Today we start a new series: Portraits by Harry Confusio Evans. HC, as he signs himself, is a retired general of the Salvation Army. He is 92 years old, and as a conscientious objector during World War II, he suffered through scorn and derision. Working in an ambulance unit of the 11th Armored Division (under General George Patton), he discovered his cause: to fight poverty and mental illness. He joined the Salvation Army in 1946 and remained active in it until 1996, when he had a stroke that limited the use of his right arm. In therapy to strengthen his left arm, he took up drawing. Initially, he drew rustic scenes and flowers. After hundreds of hours drawing and doing other rehab exercises, someone prevailed upon him to take up life drawing. He was smitten. Harry began portraits about 6 years ago, and after hundreds of sketches of models and of photos of famous people, Harry says, “I’m beginning to get the knack,”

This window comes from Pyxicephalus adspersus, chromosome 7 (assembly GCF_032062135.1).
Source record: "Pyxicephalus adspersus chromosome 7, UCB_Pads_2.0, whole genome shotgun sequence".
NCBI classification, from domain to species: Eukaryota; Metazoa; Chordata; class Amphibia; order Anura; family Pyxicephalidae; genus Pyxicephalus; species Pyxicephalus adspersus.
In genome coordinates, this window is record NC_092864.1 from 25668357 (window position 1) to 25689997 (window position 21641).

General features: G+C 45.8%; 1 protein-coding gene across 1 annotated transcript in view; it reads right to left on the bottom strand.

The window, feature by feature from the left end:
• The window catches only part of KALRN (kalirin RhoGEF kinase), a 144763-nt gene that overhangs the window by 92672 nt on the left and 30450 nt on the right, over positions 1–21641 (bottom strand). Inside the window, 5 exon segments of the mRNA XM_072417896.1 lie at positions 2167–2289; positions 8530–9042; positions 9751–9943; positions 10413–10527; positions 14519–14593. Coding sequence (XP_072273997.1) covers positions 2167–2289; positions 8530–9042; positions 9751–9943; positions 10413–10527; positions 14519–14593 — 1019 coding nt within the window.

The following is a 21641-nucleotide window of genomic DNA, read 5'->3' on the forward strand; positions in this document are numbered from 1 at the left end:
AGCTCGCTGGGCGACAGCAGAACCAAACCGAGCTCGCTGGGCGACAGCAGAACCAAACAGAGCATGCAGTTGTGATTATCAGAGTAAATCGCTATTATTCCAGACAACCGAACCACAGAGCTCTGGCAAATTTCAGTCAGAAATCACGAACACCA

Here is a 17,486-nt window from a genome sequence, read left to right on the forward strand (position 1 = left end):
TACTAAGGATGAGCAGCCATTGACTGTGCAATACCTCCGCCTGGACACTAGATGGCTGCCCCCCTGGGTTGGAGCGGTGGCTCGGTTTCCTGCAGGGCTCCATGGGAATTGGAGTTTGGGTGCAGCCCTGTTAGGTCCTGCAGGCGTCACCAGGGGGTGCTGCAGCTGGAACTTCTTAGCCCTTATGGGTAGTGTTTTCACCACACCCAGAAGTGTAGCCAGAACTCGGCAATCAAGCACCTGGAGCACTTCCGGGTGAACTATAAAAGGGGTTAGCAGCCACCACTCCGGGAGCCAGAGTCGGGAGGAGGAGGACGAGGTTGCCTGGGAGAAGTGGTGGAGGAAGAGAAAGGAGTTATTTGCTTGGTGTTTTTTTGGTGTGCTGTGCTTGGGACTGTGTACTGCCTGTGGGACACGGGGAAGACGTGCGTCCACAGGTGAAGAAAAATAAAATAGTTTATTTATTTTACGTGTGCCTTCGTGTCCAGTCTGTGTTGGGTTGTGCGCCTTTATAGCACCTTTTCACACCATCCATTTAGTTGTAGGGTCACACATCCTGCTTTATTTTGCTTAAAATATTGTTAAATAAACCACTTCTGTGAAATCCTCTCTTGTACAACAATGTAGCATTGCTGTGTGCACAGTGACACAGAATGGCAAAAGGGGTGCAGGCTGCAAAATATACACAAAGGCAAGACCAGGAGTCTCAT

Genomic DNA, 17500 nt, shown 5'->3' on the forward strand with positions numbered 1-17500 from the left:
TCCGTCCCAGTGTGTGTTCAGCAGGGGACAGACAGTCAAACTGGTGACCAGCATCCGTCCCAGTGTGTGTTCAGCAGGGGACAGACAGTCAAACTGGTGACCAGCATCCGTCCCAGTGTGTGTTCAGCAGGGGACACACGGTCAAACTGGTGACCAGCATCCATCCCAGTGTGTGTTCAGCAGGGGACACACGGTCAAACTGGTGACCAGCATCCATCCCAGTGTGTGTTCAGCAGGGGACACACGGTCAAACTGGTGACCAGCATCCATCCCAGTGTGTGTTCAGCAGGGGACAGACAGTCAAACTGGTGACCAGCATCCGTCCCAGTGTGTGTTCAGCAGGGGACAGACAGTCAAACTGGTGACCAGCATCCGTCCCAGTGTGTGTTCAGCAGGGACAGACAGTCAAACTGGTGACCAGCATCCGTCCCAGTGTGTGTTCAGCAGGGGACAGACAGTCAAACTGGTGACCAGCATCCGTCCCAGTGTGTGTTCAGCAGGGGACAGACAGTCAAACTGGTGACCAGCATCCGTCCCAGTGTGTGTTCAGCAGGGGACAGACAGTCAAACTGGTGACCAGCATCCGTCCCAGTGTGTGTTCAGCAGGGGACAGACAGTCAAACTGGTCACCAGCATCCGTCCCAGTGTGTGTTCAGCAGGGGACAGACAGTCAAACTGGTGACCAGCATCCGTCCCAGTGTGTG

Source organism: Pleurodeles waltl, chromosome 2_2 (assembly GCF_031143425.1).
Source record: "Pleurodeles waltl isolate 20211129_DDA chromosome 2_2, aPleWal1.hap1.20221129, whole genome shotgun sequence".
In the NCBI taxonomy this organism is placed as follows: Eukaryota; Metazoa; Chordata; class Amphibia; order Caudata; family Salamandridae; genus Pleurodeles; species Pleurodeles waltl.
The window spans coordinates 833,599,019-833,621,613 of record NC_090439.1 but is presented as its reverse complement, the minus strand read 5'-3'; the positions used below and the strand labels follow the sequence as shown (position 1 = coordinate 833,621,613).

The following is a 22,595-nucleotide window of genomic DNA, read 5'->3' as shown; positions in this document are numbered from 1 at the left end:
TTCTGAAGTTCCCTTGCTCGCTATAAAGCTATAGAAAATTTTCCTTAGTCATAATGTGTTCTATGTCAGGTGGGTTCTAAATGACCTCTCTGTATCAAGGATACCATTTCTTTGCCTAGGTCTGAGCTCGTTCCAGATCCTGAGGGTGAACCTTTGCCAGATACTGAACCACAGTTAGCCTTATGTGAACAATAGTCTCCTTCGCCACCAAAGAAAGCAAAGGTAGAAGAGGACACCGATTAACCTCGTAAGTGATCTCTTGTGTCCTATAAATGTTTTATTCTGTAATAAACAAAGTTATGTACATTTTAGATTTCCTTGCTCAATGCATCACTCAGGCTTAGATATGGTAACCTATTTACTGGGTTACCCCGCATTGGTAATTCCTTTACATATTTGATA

Now, at 92, Harry has begun a series of historical portraits of architects of bridges. McGuireHimself is now committed to presented Harry’s sketches.
The first work that we present is HC’s portrait of James Buchanan Eads, the architect of the first permanent structure to cross the Mississippi River, in St. Louis:The Eads Bridge.
We’ll have more about HC, but for now his portrait of Eads will be sufficient.
A Clerihew for James B. Eads
James Buchanan Eads
performed many strenuous deeds.
Though he never invented the fridge,
he did engineer THE bridge!